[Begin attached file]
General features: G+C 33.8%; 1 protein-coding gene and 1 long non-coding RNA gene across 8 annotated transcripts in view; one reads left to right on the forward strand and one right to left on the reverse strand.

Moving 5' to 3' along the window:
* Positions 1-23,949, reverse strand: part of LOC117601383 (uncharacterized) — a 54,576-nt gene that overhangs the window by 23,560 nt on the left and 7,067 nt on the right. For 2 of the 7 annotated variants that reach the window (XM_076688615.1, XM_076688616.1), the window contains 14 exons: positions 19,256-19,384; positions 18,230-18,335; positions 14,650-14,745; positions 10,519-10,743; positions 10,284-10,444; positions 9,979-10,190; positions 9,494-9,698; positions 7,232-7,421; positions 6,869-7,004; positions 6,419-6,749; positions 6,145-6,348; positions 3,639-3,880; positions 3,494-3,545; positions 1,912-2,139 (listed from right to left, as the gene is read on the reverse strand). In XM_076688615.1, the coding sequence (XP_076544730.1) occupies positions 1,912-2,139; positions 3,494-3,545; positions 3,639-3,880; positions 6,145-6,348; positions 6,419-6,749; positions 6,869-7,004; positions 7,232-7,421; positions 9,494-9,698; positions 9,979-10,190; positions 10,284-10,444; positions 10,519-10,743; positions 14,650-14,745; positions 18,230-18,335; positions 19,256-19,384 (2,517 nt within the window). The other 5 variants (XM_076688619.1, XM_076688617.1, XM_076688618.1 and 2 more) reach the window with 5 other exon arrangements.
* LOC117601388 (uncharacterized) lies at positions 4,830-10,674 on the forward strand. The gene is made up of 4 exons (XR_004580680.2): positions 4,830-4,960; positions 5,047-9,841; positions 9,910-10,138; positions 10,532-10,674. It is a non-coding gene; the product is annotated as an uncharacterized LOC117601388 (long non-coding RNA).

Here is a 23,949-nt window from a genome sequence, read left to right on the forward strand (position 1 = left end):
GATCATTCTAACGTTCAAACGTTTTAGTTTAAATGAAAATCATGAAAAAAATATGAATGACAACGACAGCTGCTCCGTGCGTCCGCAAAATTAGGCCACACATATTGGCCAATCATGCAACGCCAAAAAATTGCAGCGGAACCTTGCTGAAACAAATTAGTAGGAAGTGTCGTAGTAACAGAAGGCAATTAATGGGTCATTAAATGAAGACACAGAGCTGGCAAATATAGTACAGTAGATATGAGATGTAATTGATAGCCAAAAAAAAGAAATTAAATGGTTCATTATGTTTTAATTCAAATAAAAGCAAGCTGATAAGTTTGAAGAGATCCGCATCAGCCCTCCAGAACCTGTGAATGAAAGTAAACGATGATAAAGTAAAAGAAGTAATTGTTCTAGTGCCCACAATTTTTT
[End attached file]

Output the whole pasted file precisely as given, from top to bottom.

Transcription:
General features: G+C 33.8%; 1 protein-coding gene and 1 long non-coding RNA gene across 8 annotated transcripts in view; one reads left to right on the forward strand and one right to left on the reverse strand.

Moving 5' to 3' along the window:
* Positions 1-23,949, reverse strand: part of LOC117601383 (uncharacterized) — a 54,576-nt gene that overhangs the window by 23,560 nt on the left and 7,067 nt on the right. For 2 of the 7 annotated variants that reach the window (XM_076688615.1, XM_076688616.1), the window contains 14 exons: positions 19,256-19,384; positions 18,230-18,335; positions 14,650-14,745; positions 10,519-10,743; positions 10,284-10,444; positions 9,979-10,190; positions 9,494-9,698; positions 7,232-7,421; positions 6,869-7,004; positions 6,419-6,749; positions 6,145-6,348; positions 3,639-3,880; positions 3,494-3,545; positions 1,912-2,139 (listed from right to left, as the gene is read on the reverse strand). In XM_076688615.1, the coding sequence (XP_076544730.1) occupies positions 1,912-2,139; positions 3,494-3,545; positions 3,639-3,880; positions 6,145-6,348; positions 6,419-6,749; positions 6,869-7,004; positions 7,232-7,421; positions 9,494-9,698; positions 9,979-10,190; positions 10,284-10,444; positions 10,519-10,743; positions 14,650-14,745; positions 18,230-18,335; positions 19,256-19,384 (2,517 nt within the window). The other 5 variants (XM_076688619.1, XM_076688617.1, XM_076688618.1 and 2 more) reach the window with 5 other exon arrangements.
* LOC117601388 (uncharacterized) lies at positions 4,830-10,674 on the forward strand. The gene is made up of 4 exons (XR_004580680.2): positions 4,830-4,960; positions 5,047-9,841; positions 9,910-10,138; positions 10,532-10,674. It is a non-coding gene; the product is annotated as an uncharacterized LOC117601388 (long non-coding RNA).

Here is a 23,949-nt window from a genome sequence, read left to right on the forward strand (position 1 = left end):
GATCATTCTAACGTTCAAACGTTTTAGTTTAAATGAAAATCATGAAAAAAATATGAATGACAACGACAGCTGCTCCGTGCGTCCGCAAAATTAGGCCACACATATTGGCCAATCATGCAACGCCAAAAAATTGCAGCGGAACCTTGCTGAAACAAATTAGTAGGAAGTGTCGTAGTAACAGAAGGCAATTAATGGGTCATTAAATGAAGACACAGAGCTGGCAAATATAGTACAGTAGATATGAGATGTAATTGATAGCCAAAAAAAAGAAATTAAATGGTTCATTATGTTTTAATTCAAATAAAAGCAAGCTGATAAGTTTGAAGAGATCCGCATCAGCCCTCCAGAACCTGTGAATGAAAGTAAACGATGATAAAGTAAAAGAAGTAATTGTTCTAGTGCCCACAATTTTTT